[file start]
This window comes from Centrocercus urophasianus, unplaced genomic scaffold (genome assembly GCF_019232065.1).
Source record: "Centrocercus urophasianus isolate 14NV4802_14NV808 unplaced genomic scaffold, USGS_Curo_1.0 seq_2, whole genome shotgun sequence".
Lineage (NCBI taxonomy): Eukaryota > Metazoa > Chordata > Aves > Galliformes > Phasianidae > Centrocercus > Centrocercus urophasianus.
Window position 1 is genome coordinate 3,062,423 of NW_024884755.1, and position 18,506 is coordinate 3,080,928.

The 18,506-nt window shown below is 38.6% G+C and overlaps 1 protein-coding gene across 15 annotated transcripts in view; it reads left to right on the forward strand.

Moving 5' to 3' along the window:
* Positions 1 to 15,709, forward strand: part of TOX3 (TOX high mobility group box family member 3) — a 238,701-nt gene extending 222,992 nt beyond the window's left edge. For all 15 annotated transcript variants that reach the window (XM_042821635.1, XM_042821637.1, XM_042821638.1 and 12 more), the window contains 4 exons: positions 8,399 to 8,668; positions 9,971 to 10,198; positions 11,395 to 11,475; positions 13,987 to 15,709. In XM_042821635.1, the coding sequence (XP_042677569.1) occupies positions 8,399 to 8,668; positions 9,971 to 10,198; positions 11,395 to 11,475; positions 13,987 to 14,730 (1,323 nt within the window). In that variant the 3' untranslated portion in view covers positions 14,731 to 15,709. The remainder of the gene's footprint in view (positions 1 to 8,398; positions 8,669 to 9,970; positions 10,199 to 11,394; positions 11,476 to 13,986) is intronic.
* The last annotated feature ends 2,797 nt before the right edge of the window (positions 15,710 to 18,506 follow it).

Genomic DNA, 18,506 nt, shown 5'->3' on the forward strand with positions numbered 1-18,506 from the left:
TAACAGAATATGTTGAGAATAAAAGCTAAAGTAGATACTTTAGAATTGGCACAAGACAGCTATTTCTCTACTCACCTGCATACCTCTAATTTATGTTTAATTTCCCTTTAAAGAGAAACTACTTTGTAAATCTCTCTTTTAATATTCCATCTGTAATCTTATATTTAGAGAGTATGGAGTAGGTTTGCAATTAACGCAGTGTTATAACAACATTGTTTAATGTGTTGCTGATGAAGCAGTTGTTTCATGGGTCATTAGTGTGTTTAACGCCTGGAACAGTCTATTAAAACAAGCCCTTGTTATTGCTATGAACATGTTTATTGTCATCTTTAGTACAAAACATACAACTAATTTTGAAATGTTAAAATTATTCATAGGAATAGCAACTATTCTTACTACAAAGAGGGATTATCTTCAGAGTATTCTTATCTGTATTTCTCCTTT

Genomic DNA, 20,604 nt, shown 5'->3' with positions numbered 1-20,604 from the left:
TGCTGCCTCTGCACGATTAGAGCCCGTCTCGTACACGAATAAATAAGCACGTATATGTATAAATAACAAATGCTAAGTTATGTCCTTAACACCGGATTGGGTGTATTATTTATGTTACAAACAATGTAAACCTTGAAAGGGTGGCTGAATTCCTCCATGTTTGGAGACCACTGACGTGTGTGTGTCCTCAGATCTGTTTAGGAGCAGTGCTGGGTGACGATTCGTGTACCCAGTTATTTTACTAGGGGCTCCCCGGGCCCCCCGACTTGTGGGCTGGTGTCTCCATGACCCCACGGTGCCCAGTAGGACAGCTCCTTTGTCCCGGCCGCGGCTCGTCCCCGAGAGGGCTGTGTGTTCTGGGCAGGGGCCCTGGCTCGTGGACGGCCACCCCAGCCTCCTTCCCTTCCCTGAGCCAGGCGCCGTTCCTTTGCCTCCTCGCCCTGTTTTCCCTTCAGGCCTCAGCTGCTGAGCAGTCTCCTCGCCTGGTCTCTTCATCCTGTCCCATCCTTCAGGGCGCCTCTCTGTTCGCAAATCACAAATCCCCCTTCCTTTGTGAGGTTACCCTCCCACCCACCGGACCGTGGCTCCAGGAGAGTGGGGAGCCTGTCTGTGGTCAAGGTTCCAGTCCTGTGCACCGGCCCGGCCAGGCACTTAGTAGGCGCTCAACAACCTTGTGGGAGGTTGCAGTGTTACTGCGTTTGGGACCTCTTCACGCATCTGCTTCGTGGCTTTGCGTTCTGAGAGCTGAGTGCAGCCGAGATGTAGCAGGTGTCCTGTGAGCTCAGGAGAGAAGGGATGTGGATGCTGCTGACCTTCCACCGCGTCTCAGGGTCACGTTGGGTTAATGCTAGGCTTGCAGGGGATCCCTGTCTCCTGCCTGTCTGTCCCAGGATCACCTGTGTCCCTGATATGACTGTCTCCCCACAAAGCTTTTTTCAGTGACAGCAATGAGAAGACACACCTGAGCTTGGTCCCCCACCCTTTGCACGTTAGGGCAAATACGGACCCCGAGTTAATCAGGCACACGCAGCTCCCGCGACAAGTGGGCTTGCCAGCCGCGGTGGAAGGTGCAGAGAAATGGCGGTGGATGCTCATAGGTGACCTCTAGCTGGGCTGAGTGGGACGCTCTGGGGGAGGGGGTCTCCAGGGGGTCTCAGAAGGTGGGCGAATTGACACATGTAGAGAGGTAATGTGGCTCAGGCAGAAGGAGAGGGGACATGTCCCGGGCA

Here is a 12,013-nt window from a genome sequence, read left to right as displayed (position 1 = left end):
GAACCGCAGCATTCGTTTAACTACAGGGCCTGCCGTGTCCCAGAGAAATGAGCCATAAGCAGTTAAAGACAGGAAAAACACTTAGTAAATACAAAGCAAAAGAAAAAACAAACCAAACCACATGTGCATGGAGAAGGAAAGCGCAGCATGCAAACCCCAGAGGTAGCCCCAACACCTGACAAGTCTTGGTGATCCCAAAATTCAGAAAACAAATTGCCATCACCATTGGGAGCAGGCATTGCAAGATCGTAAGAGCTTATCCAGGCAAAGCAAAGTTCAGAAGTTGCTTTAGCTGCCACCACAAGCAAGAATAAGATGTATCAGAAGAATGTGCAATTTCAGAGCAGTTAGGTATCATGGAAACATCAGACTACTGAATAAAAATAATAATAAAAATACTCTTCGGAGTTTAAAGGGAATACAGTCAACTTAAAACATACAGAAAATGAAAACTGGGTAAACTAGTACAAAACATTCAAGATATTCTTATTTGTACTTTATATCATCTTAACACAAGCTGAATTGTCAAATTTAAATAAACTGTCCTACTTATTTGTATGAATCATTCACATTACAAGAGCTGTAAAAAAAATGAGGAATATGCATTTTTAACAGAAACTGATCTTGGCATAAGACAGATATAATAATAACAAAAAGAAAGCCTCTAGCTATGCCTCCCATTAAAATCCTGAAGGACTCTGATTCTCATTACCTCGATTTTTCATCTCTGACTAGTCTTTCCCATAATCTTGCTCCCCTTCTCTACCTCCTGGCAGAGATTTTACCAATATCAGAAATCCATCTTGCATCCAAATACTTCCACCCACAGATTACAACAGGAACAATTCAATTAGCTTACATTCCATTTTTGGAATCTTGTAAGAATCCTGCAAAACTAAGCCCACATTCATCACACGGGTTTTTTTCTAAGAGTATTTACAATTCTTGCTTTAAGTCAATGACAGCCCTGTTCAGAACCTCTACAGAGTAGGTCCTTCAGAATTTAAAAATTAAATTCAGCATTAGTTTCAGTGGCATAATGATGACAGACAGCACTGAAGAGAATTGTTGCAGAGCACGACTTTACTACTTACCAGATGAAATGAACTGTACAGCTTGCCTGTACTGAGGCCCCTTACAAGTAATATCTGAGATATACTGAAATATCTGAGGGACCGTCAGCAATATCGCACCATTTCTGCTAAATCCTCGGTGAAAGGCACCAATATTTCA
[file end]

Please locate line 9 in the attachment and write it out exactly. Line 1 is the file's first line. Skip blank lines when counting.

Genomic DNA, 18,506 nt, shown 5'->3' on the forward strand with positions numbered 1-18,506 from the left: